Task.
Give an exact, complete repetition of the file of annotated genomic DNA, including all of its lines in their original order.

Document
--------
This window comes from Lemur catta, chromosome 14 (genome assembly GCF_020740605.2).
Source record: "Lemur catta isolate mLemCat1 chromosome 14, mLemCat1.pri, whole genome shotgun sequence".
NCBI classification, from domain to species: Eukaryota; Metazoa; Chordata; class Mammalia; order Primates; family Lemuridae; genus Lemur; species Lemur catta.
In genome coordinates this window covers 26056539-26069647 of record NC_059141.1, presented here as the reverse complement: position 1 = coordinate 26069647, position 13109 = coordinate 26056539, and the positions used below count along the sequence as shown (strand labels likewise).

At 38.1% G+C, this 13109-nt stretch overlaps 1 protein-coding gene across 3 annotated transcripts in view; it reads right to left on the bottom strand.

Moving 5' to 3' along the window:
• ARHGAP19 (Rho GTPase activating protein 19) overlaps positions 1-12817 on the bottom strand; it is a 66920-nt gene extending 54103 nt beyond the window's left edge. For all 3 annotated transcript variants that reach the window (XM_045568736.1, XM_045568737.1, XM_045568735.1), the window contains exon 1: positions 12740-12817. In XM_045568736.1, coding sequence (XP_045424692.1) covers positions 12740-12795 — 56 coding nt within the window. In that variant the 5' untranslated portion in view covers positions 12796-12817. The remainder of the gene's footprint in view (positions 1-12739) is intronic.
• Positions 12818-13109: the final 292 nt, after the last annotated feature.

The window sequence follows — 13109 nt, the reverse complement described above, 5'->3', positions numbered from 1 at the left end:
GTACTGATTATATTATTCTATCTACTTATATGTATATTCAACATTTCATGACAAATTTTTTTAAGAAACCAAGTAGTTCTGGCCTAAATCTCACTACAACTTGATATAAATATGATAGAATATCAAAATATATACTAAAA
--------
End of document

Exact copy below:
This window comes from Lemur catta, chromosome 14 (genome assembly GCF_020740605.2).
Source record: "Lemur catta isolate mLemCat1 chromosome 14, mLemCat1.pri, whole genome shotgun sequence".
NCBI classification, from domain to species: Eukaryota; Metazoa; Chordata; class Mammalia; order Primates; family Lemuridae; genus Lemur; species Lemur catta.
In genome coordinates this window covers 26056539-26069647 of record NC_059141.1, presented here as the reverse complement: position 1 = coordinate 26069647, position 13109 = coordinate 26056539, and the positions used below count along the sequence as shown (strand labels likewise).

At 38.1% G+C, this 13109-nt stretch overlaps 1 protein-coding gene across 3 annotated transcripts in view; it reads right to left on the bottom strand.

Moving 5' to 3' along the window:
• ARHGAP19 (Rho GTPase activating protein 19) overlaps positions 1-12817 on the bottom strand; it is a 66920-nt gene extending 54103 nt beyond the window's left edge. For all 3 annotated transcript variants that reach the window (XM_045568736.1, XM_045568737.1, XM_045568735.1), the window contains exon 1: positions 12740-12817. In XM_045568736.1, coding sequence (XP_045424692.1) covers positions 12740-12795 — 56 coding nt within the window. In that variant the 5' untranslated portion in view covers positions 12796-12817. The remainder of the gene's footprint in view (positions 1-12739) is intronic.
• Positions 12818-13109: the final 292 nt, after the last annotated feature.

The window sequence follows — 13109 nt, the reverse complement described above, 5'->3', positions numbered from 1 at the left end:
GTACTGATTATATTATTCTATCTACTTATATGTATATTCAACATTTCATGACAAATTTTTTTAAGAAACCAAGTAGTTCTGGCCTAAATCTCACTACAACTTGATATAAATATGATAGAATATCAAAATATATACTAAAA